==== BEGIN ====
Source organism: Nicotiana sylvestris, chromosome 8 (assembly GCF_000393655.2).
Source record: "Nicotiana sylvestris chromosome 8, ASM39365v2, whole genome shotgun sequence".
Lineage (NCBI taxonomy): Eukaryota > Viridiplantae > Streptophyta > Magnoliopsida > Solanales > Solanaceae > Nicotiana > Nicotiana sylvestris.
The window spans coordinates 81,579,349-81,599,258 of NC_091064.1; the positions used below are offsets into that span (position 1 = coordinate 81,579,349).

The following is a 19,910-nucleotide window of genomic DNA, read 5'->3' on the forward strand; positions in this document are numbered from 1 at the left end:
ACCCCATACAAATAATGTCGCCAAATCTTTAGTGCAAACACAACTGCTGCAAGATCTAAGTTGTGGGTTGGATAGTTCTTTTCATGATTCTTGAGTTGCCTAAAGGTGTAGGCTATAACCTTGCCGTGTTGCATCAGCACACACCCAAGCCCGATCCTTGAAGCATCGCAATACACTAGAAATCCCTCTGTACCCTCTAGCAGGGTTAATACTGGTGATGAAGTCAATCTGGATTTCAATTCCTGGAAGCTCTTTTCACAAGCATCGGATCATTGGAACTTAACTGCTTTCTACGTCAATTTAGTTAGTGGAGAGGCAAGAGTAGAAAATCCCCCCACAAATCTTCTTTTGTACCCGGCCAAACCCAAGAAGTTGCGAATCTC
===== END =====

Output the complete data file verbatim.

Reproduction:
Source organism: Nicotiana sylvestris, chromosome 8 (assembly GCF_000393655.2).
Source record: "Nicotiana sylvestris chromosome 8, ASM39365v2, whole genome shotgun sequence".
Lineage (NCBI taxonomy): Eukaryota > Viridiplantae > Streptophyta > Magnoliopsida > Solanales > Solanaceae > Nicotiana > Nicotiana sylvestris.
The window spans coordinates 81,579,349-81,599,258 of NC_091064.1; the positions used below are offsets into that span (position 1 = coordinate 81,579,349).

The following is a 19,910-nucleotide window of genomic DNA, read 5'->3' on the forward strand; positions in this document are numbered from 1 at the left end:
ACCCCATACAAATAATGTCGCCAAATCTTTAGTGCAAACACAACTGCTGCAAGATCTAAGTTGTGGGTTGGATAGTTCTTTTCATGATTCTTGAGTTGCCTAAAGGTGTAGGCTATAACCTTGCCGTGTTGCATCAGCACACACCCAAGCCCGATCCTTGAAGCATCGCAATACACTAGAAATCCCTCTGTACCCTCTAGCAGGGTTAATACTGGTGATGAAGTCAATCTGGATTTCAATTCCTGGAAGCTCTTTTCACAAGCATCGGATCATTGGAACTTAACTGCTTTCTACGTCAATTTAGTTAGTGGAGAGGCAAGAGTAGAAAATCCCCCCACAAATCTTCTTTTGTACCCGGCCAAACCCAAGAAGTTGCGAATCTC